Dragonfly Glass

IMG_2868It had called to me from the shop situated in a mountain valley: a sturdy clear glass, pleasing of shape, with good heft. But most of all, the dragonflies that were in relief near the top brought a smile. I am a fool for insects of all sorts (even scarier ones), and dragonflies intrigue me with their grace and short lives (one to six months) in temperate zones. They love the water but do fly elsewhere. They rarely bite and don’t break the skin if they try. They have been with us 300 million years. If that isn’t a wonderful bug I don’t know what is.

But enough about dragonflies. The glass grabbed my attention and I pondered the price, which was more than seemed reasonable. Still, it was small enough for juice, a good size for a quick drink of water. I turned it around in my hands and visualized how it would look with my sturdy Desert Rose table ware. But such extravagance. I walked away. And back again. I left the shop with two cheerful glasses.

Today it was more summer than spring with a cloudless aquamarine sky and sweet breeze. I sat on the balcony and sipped chilled tea. The glass–the new favorite. It had held water, ginger ale, apple juice and iced tea. I admired it’s combination of ordinariness and decorative good sense. And then I held it up to the sunlight and the thought that came forward was a surprise. It looked like a glass used for a stout mixed drink or rich-colored wine, not tame juice or water. It was the right size, and its heaviness ensured it stayed put when set down. But to contemplate all this took me back.

??????????

Way, way back. You see, none of my glasses have had a lick of alcohol in them for twenty-two years. That was when I stopped drinking. something I write around but have never stated bluntly. Now it seems I want to speak of it.

The day I last drank has been, perhaps oddly, increasingly less a subject of daily personal interest than professional, as I have counseled and educated chemically addicted persons for twenty of those years. Yes, I have attended plenty of support groups. But after awhile something happened to my thinking. It was like the clean, unmistakable click of a lock’s mechanism disengaging to full unlocked position. The door that opened led to the life I had always wanted but could never fully discover or create.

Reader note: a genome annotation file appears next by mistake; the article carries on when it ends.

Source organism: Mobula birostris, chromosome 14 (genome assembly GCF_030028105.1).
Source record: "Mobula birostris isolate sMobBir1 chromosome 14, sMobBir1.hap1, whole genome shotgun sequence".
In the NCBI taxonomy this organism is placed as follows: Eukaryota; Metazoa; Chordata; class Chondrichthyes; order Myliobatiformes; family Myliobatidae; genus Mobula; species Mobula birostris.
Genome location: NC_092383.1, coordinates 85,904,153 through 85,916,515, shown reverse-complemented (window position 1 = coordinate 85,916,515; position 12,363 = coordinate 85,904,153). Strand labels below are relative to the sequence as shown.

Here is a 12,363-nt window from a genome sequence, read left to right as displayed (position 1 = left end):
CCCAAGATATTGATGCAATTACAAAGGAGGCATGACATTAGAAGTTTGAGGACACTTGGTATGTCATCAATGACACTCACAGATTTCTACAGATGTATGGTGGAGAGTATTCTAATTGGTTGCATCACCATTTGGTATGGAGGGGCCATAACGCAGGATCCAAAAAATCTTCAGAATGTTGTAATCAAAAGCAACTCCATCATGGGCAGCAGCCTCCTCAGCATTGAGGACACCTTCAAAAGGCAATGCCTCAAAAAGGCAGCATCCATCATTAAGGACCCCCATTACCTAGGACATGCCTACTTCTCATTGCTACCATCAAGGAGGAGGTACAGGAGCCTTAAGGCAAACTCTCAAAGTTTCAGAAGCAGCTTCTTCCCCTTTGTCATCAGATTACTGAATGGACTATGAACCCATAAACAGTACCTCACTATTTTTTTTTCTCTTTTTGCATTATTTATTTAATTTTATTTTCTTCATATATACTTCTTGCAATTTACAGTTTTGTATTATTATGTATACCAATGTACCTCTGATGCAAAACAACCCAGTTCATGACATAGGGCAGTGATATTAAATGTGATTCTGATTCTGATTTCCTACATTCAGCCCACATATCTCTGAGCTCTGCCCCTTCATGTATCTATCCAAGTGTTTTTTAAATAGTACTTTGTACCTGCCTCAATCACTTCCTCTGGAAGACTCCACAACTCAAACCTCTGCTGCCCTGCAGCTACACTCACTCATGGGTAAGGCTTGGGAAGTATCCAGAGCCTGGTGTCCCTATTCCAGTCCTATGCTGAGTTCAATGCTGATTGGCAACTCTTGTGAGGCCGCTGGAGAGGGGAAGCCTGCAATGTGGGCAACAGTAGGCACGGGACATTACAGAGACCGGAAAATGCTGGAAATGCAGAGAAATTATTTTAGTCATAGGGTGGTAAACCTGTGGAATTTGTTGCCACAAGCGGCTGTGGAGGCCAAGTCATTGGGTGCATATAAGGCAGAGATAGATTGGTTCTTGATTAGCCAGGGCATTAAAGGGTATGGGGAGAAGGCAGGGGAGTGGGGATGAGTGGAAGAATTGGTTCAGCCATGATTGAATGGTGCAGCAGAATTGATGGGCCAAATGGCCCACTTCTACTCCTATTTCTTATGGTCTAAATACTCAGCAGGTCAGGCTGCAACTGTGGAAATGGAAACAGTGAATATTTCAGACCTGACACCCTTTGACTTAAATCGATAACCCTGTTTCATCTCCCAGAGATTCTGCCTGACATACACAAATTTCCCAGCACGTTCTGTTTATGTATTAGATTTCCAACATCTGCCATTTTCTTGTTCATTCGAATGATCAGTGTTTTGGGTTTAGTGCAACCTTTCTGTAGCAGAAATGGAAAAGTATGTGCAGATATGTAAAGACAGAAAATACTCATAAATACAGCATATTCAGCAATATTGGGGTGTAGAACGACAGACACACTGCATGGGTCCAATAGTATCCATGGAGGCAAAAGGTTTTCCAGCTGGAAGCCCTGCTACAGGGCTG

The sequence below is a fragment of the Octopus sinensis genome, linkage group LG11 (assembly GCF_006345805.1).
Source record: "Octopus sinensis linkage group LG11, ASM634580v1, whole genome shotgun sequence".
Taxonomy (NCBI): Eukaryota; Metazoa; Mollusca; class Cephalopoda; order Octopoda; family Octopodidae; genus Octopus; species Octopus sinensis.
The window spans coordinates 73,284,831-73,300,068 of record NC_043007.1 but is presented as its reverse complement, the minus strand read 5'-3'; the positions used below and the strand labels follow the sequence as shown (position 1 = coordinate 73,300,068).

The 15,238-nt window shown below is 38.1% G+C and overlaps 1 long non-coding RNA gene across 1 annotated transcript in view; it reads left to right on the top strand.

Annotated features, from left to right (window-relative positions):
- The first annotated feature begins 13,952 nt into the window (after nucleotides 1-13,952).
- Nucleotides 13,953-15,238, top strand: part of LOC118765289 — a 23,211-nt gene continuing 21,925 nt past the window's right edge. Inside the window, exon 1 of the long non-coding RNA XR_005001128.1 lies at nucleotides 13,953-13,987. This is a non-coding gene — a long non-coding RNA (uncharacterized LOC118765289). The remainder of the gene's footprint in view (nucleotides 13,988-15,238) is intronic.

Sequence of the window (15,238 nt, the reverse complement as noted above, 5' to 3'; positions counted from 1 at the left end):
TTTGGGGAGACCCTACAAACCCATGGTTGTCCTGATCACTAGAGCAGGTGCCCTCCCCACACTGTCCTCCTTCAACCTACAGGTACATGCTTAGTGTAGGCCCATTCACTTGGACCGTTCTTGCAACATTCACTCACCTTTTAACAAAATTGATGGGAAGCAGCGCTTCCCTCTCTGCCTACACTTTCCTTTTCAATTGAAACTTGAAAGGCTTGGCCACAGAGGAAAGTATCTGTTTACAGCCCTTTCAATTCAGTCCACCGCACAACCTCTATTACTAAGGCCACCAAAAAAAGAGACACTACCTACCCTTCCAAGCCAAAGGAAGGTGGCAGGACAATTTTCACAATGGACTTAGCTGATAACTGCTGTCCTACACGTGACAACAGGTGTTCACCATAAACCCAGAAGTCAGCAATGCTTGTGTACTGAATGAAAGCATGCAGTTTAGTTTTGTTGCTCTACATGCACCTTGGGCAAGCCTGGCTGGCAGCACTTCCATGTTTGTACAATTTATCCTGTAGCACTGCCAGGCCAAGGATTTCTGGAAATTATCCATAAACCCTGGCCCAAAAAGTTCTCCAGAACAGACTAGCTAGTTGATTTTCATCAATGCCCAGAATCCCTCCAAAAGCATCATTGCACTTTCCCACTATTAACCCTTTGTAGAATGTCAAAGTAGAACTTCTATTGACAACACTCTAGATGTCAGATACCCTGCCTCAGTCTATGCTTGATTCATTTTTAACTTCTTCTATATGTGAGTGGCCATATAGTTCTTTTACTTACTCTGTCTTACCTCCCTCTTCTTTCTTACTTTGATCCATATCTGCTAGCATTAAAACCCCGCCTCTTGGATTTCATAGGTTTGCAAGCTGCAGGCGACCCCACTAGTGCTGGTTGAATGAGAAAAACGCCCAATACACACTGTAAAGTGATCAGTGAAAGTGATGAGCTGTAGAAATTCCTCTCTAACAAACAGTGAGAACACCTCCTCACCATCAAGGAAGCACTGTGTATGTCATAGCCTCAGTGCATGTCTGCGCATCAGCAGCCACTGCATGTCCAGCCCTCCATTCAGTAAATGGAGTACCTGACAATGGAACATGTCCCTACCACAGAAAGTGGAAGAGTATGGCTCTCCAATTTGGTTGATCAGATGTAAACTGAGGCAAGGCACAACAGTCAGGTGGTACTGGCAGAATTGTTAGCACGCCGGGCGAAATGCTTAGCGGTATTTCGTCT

I became free of not only any desire to drink but also of significant feelings about it. I didn’t and don’t hate alcohol and its undeniable power to alter even ordinary people’s responses to others and themselves. It is a power that the alcohol-imbibing public still doesn’t fully respect. I had a quite short drinking career revolving around too many goblets of wine and stiff mixed drinks, resulting in some harrowing tales. It would be dishonest to not note that a family member asked me to make a will when I was still pretty young. There is a common misconception that it is how much you drink that identifies whether or not one has an alcohol problem. In fact, it is more simply how it chemically impacts a person physiologically, emotionally, mentally. It didn’t take so much as you’d think to provide experiences I don’t care to live again.

DSCF6292

So, I didn’t long for alcohol when I was finally done.  I detached from it while keeping clear the reality of what worked for me in life and what did not. Alcohol was definitely on the negative side. Recovery has remained number one every day despite not thinking of it all the time. The reasons are simple: I want to stay alive, live well and long, and be true to who I am–none of which alcohol could support. A drink–or a drug, for that matter– will eventually rob an addicted person of everything good and fine in human life. I reclaimed my own power to live more freely and richly again. Over time, I integrated what I knew about my unhappy relationship with alcohol into a broader understanding of my worldview and beliefs, as well as my authentic needs (not those society dictated) as a person.